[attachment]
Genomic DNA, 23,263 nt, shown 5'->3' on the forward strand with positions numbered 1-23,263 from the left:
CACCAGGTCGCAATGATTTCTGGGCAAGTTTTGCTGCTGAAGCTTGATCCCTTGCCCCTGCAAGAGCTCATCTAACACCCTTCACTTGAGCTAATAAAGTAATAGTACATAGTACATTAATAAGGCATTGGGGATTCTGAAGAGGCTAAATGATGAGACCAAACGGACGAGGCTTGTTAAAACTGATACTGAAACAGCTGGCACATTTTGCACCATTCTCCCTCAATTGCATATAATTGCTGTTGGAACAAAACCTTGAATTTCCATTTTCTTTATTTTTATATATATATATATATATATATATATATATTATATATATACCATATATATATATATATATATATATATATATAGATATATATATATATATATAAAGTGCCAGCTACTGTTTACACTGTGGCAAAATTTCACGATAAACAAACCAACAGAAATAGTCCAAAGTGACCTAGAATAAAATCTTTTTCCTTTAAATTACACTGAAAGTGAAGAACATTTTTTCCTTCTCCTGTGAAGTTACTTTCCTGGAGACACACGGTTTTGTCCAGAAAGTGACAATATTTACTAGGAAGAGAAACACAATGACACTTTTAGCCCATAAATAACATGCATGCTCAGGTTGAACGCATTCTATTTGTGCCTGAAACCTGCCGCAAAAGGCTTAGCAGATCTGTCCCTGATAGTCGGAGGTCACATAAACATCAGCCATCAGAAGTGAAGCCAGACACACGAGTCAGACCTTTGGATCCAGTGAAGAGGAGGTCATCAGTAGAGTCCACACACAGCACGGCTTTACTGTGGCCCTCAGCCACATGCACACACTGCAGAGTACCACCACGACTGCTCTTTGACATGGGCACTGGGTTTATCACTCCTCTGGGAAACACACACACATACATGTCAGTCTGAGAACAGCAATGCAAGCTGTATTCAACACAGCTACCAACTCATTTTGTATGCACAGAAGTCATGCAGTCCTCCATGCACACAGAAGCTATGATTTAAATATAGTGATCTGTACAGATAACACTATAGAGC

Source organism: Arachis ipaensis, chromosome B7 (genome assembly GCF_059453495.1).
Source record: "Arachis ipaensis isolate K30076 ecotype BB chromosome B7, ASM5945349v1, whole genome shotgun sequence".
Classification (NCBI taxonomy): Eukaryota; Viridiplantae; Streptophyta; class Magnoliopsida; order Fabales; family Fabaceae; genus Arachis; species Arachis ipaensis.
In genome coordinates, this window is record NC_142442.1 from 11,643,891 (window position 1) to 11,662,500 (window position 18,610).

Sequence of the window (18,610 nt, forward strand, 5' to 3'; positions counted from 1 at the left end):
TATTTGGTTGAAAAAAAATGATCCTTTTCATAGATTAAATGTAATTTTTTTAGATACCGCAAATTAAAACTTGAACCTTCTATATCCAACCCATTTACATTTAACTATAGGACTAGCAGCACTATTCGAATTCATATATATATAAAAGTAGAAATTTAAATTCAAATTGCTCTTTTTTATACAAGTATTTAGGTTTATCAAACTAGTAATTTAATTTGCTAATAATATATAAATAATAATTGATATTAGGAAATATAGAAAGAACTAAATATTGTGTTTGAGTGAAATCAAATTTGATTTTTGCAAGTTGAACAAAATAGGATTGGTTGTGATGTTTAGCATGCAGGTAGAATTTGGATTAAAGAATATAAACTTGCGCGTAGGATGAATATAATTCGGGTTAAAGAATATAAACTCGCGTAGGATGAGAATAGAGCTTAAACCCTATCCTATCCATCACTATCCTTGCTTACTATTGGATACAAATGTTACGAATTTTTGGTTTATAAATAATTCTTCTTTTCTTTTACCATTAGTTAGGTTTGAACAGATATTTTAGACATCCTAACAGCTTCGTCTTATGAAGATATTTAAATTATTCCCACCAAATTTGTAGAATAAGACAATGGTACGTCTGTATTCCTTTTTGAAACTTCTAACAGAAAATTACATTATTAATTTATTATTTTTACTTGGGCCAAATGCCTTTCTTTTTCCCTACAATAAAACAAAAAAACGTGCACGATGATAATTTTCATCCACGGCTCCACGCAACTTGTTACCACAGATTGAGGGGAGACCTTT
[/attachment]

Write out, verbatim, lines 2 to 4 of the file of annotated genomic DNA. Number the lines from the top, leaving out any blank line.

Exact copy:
CACCAGGTCGCAATGATTTCTGGGCAAGTTTTGCTGCTGAAGCTTGATCCCTTGCCCCTGCAAGAGCTCATCTAACACCCTTCACTTGAGCTAATAAAGTAATAGTACATAGTACATTAATAAGGCATTGGGGATTCTGAAGAGGCTAAATGATGAGACCAAACGGACGAGGCTTGTTAAAACTGATACTGAAACAGCTGGCACATTTTGCACCATTCTCCCTCAATTGCATATAATTGCTGTTGGAACAAAACCTTGAATTTCCATTTTCTTTATTTTTATATATATATATATATATATATATATATATTATATATATACCATATATATATATATATATATATATATATATAGATATATATATATATATATAAAGTGCCAGCTACTGTTTACACTGTGGCAAAATTTCACGATAAACAAACCAACAGAAATAGTCCAAAGTGACCTAGAATAAAATCTTTTTCCTTTAAATTACACTGAAAGTGAAGAACATTTTTTCCTTCTCCTGTGAAGTTACTTTCCTGGAGACACACGGTTTTGTCCAGAAAGTGACAATATTTACTAGGAAGAGAAACACAATGACACTTTTAGCCCATAAATAACATGCATGCTCAGGTTGAACGCATTCTATTTGTGCCTGAAACCTGCCGCAAAAGGCTTAGCAGATCTGTCCCTGATAGTCGGAGGTCACATAAACATCAGCCATCAGAAGTGAAGCCAGACACACGAGTCAGACCTTTGGATCCAGTGAAGAGGAGGTCATCAGTAGAGTCCACACACAGCACGGCTTTACTGTGGCCCTCAGCCACATGCACACACTGCAGAGTACCACCACGACTGCTCTTTGACATGGGCACTGGGTTTATCACTCCTCTGGGAAACACACACACATACATGTCAGTCTGAGAACAGCAATGCAAGCTGTATTCAACACAGCTACCAACTCATTTTGTATGCACAGAAGTCATGCAGTCCTCCATGCACACAGAAGCTATGATTTAAATATAGTGATCTGTACAGATAACACTATAGAGC

Source organism: Arachis ipaensis, chromosome B7 (genome assembly GCF_059453495.1).
Source record: "Arachis ipaensis isolate K30076 ecotype BB chromosome B7, ASM5945349v1, whole genome shotgun sequence".